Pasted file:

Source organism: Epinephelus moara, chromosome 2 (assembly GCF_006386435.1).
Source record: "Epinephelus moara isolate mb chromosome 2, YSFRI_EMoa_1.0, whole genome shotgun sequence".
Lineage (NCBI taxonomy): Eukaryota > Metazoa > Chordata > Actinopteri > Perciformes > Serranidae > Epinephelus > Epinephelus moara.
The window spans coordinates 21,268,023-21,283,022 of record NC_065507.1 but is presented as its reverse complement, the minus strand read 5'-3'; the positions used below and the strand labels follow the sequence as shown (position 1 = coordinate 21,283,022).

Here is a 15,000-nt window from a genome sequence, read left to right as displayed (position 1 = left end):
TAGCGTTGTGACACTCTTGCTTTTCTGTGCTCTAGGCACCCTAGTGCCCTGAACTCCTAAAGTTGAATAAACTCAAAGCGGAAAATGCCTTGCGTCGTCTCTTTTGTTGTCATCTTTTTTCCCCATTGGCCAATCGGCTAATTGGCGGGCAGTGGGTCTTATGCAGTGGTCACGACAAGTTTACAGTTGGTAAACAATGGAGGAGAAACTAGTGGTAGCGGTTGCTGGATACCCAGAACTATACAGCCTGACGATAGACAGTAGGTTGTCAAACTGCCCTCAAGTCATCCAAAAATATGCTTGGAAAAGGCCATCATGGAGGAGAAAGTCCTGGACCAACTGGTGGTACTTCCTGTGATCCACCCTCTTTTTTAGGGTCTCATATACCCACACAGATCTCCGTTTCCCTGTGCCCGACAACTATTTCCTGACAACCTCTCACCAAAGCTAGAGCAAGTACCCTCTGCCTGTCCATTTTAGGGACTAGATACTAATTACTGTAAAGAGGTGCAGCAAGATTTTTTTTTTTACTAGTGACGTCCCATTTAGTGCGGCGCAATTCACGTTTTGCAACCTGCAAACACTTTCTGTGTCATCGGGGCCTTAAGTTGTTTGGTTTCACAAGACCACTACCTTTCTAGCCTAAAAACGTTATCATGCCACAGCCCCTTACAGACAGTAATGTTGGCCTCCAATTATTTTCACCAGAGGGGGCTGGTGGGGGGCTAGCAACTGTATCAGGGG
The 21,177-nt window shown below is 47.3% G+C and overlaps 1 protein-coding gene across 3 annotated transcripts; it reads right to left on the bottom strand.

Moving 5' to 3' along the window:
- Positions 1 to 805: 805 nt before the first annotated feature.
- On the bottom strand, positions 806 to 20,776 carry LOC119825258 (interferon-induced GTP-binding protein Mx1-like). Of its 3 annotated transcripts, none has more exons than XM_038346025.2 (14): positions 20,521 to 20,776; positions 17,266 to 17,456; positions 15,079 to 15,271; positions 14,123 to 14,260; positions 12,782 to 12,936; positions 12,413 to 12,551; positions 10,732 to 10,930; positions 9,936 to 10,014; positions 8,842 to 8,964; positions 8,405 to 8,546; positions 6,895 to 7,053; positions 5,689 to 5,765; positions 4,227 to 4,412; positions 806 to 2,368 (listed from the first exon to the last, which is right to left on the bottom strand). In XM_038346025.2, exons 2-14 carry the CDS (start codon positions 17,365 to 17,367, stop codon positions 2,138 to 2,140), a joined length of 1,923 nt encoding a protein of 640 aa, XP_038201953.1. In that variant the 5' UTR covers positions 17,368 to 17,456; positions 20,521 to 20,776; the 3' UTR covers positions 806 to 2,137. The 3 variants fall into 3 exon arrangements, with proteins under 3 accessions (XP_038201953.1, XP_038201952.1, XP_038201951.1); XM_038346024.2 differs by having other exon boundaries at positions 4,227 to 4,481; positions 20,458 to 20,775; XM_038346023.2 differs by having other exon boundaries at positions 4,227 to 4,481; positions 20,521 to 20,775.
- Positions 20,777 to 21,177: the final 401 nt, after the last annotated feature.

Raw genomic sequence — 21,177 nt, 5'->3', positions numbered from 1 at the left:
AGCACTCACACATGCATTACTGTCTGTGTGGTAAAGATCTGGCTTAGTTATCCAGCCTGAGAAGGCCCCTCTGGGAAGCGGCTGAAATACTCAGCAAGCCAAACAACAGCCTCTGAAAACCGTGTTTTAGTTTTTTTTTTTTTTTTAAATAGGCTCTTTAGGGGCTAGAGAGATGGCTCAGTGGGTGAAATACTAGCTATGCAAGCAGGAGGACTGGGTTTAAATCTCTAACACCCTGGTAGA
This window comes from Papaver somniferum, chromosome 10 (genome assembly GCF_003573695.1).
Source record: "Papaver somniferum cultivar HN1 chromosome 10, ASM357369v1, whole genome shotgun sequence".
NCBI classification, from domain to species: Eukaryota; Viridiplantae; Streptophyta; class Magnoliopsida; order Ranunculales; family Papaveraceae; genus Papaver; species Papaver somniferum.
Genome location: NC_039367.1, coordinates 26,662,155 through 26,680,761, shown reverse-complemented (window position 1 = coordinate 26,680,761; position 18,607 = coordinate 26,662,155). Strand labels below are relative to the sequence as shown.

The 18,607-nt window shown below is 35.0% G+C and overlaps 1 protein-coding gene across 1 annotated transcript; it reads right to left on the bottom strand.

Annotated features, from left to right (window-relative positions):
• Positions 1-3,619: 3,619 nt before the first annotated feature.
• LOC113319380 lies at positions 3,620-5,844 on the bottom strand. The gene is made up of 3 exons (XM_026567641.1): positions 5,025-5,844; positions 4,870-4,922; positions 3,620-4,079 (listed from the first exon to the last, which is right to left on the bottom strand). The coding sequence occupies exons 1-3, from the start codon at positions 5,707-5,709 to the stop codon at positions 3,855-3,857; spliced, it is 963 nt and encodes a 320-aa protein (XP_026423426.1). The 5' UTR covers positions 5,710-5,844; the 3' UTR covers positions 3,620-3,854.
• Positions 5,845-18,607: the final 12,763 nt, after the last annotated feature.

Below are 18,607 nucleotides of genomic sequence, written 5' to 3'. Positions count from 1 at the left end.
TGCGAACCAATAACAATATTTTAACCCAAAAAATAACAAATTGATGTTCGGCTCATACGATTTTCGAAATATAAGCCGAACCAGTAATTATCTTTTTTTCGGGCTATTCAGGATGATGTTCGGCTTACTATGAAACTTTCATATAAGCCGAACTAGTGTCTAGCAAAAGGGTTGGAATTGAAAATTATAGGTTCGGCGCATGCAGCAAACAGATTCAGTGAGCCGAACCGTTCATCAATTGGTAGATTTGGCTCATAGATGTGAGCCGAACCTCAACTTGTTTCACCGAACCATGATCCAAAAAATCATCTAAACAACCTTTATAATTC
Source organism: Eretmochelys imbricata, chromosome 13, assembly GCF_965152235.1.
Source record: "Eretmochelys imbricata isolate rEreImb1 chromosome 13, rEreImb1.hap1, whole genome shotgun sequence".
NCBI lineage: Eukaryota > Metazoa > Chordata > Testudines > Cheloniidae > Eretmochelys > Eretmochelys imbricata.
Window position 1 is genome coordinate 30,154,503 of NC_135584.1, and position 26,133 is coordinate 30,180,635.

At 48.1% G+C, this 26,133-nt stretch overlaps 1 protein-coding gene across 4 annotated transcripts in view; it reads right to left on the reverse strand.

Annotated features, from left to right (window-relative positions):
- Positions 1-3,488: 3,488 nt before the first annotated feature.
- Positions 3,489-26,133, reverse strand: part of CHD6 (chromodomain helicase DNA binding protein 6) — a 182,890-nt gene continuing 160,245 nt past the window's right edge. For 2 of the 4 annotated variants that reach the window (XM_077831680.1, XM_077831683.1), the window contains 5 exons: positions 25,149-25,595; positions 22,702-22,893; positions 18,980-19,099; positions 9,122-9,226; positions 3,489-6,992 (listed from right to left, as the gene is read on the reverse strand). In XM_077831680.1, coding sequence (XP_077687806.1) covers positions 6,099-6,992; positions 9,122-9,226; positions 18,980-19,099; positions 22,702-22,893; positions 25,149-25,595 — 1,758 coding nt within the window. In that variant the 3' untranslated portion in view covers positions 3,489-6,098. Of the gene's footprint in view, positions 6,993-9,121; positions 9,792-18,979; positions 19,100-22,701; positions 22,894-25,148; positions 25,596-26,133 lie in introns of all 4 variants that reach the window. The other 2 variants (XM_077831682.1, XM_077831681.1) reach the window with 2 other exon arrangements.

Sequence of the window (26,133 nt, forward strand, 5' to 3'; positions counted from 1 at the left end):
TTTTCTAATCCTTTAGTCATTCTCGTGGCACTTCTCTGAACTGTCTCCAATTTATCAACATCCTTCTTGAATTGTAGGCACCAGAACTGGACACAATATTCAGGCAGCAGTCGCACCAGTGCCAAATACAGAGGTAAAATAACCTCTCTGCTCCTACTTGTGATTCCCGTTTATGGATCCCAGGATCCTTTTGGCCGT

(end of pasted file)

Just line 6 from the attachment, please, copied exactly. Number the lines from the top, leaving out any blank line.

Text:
TAGCGTTGTGACACTCTTGCTTTTCTGTGCTCTAGGCACCCTAGTGCCCTGAACTCCTAAAGTTGAATAAACTCAAAGCGGAAAATGCCTTGCGTCGTCTCTTTTGTTGTCATCTTTTTTCCCCATTGGCCAATCGGCTAATTGGCGGGCAGTGGGTCTTATGCAGTGGTCACGACAAGTTTACAGTTGGTAAACAATGGAGGAGAAACTAGTGGTAGCGGTTGCTGGATACCCAGAACTATACAGCCTGACGATAGACAGTAGGTTGTCAAACTGCCCTCAAGTCATCCAAAAATATGCTTGGAAAAGGCCATCATGGAGGAGAAAGTCCTGGACCAACTGGTGGTACTTCCTGTGATCCACCCTCTTTTTTAGGGTCTCATATACCCACACAGATCTCCGTTTCCCTGTGCCCGACAACTATTTCCTGACAACCTCTCACCAAAGCTAGAGCAAGTACCCTCTGCCTGTCCATTTTAGGGACTAGATACTAATTACTGTAAAGAGGTGCAGCAAGATTTTTTTTTTTACTAGTGACGTCCCATTTAGTGCGGCGCAATTCACGTTTTGCAACCTGCAAACACTTTCTGTGTCATCGGGGCCTTAAGTTGTTTGGTTTCACAAGACCACTACCTTTCTAGCCTAAAAACGTTATCATGCCACAGCCCCTTACAGACAGTAATGTTGGCCTCCAATTATTTTCACCAGAGGGGGCTGGTGGGGGGCTAGCAACTGTATCAGGGG